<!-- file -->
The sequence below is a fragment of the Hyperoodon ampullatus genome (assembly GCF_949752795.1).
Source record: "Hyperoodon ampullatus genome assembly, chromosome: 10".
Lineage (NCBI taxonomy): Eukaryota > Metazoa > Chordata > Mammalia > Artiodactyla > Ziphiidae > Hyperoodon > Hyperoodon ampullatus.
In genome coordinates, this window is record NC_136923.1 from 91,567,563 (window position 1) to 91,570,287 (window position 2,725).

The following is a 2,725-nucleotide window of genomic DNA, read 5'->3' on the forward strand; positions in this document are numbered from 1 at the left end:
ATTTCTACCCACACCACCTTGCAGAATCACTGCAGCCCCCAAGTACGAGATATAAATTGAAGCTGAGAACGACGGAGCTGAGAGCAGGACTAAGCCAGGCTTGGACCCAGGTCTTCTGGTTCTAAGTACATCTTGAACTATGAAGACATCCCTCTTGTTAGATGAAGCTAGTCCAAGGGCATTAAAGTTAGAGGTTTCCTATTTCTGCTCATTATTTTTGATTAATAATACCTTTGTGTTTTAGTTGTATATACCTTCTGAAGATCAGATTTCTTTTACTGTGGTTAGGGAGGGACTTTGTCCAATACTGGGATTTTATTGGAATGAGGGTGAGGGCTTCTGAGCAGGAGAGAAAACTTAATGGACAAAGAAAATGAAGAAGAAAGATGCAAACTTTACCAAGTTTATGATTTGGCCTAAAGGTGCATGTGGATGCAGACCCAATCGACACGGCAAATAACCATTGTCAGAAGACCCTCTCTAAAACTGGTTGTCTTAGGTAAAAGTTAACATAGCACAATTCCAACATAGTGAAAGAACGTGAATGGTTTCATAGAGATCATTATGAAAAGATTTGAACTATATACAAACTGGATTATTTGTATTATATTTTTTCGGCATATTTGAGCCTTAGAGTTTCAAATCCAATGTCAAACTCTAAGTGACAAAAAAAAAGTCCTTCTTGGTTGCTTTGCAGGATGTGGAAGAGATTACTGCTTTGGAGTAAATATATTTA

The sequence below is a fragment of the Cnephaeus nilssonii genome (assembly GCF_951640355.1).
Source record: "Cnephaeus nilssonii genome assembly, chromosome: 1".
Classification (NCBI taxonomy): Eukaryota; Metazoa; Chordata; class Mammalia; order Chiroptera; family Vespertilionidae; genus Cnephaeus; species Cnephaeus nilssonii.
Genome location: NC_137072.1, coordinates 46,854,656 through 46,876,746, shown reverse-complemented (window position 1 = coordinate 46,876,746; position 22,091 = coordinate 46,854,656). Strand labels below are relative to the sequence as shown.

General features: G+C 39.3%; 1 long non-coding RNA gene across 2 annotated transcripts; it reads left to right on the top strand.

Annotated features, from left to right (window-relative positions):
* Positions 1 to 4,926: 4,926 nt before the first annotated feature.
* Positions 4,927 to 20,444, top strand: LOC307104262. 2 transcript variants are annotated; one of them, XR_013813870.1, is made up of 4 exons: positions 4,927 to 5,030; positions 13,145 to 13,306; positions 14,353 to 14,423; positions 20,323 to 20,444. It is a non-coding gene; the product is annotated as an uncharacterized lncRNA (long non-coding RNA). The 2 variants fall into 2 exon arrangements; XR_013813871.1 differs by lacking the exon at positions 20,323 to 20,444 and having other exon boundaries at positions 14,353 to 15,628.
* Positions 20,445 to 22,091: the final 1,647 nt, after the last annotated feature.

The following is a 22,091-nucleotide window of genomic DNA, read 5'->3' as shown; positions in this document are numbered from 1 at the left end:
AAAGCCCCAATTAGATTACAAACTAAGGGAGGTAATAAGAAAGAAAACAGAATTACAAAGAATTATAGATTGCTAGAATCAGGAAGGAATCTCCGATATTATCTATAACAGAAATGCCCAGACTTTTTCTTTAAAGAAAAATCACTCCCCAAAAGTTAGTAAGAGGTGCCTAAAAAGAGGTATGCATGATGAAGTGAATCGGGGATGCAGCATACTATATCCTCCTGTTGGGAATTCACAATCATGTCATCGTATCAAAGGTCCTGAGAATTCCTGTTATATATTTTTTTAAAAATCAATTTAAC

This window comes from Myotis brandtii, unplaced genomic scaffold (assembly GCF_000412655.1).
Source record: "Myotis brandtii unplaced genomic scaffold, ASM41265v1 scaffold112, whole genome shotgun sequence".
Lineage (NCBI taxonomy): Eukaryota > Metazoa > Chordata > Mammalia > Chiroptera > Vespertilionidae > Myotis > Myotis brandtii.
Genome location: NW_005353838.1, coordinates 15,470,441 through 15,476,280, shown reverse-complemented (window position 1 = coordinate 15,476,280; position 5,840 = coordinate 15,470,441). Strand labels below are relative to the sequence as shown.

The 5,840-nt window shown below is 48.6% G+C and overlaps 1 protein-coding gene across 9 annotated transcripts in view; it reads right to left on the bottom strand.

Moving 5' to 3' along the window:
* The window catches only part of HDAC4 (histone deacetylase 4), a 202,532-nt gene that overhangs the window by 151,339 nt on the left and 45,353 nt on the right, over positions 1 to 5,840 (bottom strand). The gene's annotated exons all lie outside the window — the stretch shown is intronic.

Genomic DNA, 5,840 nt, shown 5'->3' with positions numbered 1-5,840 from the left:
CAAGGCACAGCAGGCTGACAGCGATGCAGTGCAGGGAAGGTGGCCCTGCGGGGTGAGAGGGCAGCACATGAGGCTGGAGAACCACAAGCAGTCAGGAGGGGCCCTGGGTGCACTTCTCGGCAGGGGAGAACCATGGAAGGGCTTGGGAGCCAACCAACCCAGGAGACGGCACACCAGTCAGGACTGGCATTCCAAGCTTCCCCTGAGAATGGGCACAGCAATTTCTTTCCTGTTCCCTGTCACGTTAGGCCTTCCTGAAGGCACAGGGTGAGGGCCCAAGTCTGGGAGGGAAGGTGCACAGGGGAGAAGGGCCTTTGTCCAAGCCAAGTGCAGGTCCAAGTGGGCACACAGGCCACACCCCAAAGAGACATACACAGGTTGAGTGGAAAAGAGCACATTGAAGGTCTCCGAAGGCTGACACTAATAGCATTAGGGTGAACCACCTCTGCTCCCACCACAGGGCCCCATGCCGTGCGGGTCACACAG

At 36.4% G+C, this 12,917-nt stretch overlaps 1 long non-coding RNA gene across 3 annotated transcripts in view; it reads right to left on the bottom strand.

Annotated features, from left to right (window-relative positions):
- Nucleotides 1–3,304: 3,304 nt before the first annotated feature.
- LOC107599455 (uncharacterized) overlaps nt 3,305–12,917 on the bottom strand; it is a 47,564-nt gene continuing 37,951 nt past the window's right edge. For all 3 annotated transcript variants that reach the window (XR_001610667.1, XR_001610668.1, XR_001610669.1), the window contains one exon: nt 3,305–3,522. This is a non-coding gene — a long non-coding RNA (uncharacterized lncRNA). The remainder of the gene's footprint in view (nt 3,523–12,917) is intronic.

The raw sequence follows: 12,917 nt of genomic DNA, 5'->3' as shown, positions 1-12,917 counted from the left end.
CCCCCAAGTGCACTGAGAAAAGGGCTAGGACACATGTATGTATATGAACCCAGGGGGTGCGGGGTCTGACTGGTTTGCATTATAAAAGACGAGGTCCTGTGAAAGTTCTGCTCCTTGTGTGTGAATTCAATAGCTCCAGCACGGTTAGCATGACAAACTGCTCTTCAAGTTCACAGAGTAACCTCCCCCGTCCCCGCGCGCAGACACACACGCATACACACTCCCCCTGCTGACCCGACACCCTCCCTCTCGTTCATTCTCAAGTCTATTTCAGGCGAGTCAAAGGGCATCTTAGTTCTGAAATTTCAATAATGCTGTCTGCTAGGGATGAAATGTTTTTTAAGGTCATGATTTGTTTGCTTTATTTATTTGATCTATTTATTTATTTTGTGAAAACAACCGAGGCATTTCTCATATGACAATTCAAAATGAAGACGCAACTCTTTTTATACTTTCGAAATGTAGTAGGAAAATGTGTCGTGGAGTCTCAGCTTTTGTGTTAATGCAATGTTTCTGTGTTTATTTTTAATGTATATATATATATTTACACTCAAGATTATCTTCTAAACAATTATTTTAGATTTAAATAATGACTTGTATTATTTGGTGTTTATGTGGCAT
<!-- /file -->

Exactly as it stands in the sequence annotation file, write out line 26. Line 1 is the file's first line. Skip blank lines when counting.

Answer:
CAAGGCACAGCAGGCTGACAGCGATGCAGTGCAGGGAAGGTGGCCCTGCGGGGTGAGAGGGCAGCACATGAGGCTGGAGAACCACAAGCAGTCAGGAGGGGCCCTGGGTGCACTTCTCGGCAGGGGAGAACCATGGAAGGGCTTGGGAGCCAACCAACCCAGGAGACGGCACACCAGTCAGGACTGGCATTCCAAGCTTCCCCTGAGAATGGGCACAGCAATTTCTTTCCTGTTCCCTGTCACGTTAGGCCTTCCTGAAGGCACAGGGTGAGGGCCCAAGTCTGGGAGGGAAGGTGCACAGGGGAGAAGGGCCTTTGTCCAAGCCAAGTGCAGGTCCAAGTGGGCACACAGGCCACACCCCAAAGAGACATACACAGGTTGAGTGGAAAAGAGCACATTGAAGGTCTCCGAAGGCTGACACTAATAGCATTAGGGTGAACCACCTCTGCTCCCACCACAGGGCCCCATGCCGTGCGGGTCACACAG